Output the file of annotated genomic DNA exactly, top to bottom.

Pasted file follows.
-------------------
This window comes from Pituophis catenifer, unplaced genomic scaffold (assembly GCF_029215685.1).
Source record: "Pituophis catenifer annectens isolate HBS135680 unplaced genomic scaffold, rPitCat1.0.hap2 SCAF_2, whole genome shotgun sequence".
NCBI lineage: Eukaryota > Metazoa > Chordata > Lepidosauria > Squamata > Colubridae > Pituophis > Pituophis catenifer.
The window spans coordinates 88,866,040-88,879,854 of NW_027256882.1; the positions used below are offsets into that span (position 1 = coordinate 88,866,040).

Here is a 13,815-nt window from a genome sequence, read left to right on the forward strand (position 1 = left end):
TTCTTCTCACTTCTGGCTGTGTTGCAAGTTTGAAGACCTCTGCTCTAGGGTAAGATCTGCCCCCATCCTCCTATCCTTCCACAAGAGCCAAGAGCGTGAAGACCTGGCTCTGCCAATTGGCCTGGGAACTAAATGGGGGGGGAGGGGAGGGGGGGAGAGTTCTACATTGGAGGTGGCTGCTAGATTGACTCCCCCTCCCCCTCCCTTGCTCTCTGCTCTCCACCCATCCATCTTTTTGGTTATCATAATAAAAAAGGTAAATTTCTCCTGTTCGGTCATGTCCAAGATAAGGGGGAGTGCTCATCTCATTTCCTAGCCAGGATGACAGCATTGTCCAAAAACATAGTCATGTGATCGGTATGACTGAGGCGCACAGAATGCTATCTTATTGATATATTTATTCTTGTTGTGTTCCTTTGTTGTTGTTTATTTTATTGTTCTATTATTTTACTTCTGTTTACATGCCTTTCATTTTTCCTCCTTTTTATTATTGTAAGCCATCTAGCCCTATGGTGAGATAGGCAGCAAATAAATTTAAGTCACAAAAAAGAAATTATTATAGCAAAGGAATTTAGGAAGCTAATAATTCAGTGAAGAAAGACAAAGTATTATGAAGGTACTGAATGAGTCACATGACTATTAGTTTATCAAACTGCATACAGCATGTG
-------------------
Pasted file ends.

This window comes from Pituophis catenifer, unplaced genomic scaffold (assembly GCF_029215685.1).
Source record: "Pituophis catenifer annectens isolate HBS135680 unplaced genomic scaffold, rPitCat1.0.hap2 SCAF_2, whole genome shotgun sequence".
NCBI lineage: Eukaryota > Metazoa > Chordata > Lepidosauria > Squamata > Colubridae > Pituophis > Pituophis catenifer.
The window spans coordinates 88,866,040-88,879,854 of NW_027256882.1; the positions used below are offsets into that span (position 1 = coordinate 88,866,040).

Here is a 13,815-nt window from a genome sequence, read left to right on the forward strand (position 1 = left end):
TTCTTCTCACTTCTGGCTGTGTTGCAAGTTTGAAGACCTCTGCTCTAGGGTAAGATCTGCCCCCATCCTCCTATCCTTCCACAAGAGCCAAGAGCGTGAAGACCTGGCTCTGCCAATTGGCCTGGGAACTAAATGGGGGGGGAGGGGAGGGGGGGAGAGTTCTACATTGGAGGTGGCTGCTAGATTGACTCCCCCTCCCCCTCCCTTGCTCTCTGCTCTCCACCCATCCATCTTTTTGGTTATCATAATAAAAAAGGTAAATTTCTCCTGTTCGGTCATGTCCAAGATAAGGGGGAGTGCTCATCTCATTTCCTAGCCAGGATGACAGCATTGTCCAAAAACATAGTCATGTGATCGGTATGACTGAGGCGCACAGAATGCTATCTTATTGATATATTTATTCTTGTTGTGTTCCTTTGTTGTTGTTTATTTTATTGTTCTATTATTTTACTTCTGTTTACATGCCTTTCATTTTTCCTCCTTTTTATTATTGTAAGCCATCTAGCCCTATGGTGAGATAGGCAGCAAATAAATTTAAGTCACAAAAAAGAAATTATTATAGCAAAGGAATTTAGGAAGCTAATAATTCAGTGAAGAAAGACAAAGTATTATGAAGGTACTGAATGAGTCACATGACTATTAGTTTATCAAACTGCATACAGCATGTG